This is the Lei è Engagement Ring Journal.
Discover how to maximise your budget, decode the diamond industry, and ensure a smooth consultation experience.
Getting the most out of your budget
This week we are going through a design approach tactic to maximise the overall potential of your engagement ring…
We’ve touched on this a few times in recent weeks. You may have seen reference to the ‘60/40 split’. Or ‘50/30/20’.
What we are referring to here is your budget allocation. Allocating a small percentage to your engagement ring, and spending more to have a bolder wedding band.
Or with the, 50/30/20 - this is referring to, having a third ring to complete the set. Let your imagination run amok.
So this isn’t exactly ‘finding a cheeky way to extend your budget’, however it is reframing how you approach the purchasing decision and allowing the entire package to have overall a bigger impact.
Let’s be clear… It’s not a psychological ‘win’. Or a visual design trick.
The fundamental rationale is quite black and white.
This is the reason…
The thing that soaks up your budget most rapidly is the carat weight of single stones. What do I mean by this?
This reality has tailored many of our ‘bang for your buck’ approaches.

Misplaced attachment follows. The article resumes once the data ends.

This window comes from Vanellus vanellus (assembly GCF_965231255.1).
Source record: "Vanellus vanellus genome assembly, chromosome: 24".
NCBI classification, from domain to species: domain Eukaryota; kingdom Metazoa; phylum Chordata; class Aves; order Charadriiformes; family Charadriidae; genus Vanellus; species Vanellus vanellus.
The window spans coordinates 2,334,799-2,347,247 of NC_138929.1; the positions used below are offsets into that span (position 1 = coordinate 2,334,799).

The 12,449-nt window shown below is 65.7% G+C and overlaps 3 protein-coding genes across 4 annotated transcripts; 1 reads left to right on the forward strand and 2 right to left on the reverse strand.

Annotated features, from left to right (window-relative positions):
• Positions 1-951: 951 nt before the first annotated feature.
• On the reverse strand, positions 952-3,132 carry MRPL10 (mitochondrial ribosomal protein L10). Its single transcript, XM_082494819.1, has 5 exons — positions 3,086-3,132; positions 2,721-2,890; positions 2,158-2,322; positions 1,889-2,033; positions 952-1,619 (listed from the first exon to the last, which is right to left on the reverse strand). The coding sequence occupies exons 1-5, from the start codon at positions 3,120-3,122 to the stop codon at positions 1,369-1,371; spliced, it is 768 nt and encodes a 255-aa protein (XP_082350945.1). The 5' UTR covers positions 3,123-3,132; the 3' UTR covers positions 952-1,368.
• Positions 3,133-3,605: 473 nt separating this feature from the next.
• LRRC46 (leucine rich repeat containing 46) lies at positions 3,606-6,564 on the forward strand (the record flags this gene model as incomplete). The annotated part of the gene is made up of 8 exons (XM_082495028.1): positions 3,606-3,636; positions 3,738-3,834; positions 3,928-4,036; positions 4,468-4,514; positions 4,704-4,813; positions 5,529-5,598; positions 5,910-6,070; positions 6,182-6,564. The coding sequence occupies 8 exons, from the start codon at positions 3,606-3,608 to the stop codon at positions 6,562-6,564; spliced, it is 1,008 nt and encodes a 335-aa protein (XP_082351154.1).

So, if we take this concept and find ways to arbitrage for a better result, it leads us to a few solutions…
In this instance, it’s spreading smaller stones over several locations on the finger.
Therefore, an amazing approach to spreading the budget, is by spreading the carats!
Each individual stone will have its own lustre and sparkle. Therefore a bed of several small stones across both the engagement ring and wedding band, makes for a stunning complete package.
Choose a smaller centre stone;
Either a 0.5 to 0.75 carat diamond and then create a full cluster of small side stones.
Or a smaller gemstone or diamond, combined as a Three Stone or Five Stone design.
‘Marry’ this up with a crown wedder of small rounds and fancy cut diamonds.
Then, the final feather in the hat… The third plain band.
Unbeatable combo for the same cost as a larger single solitaire.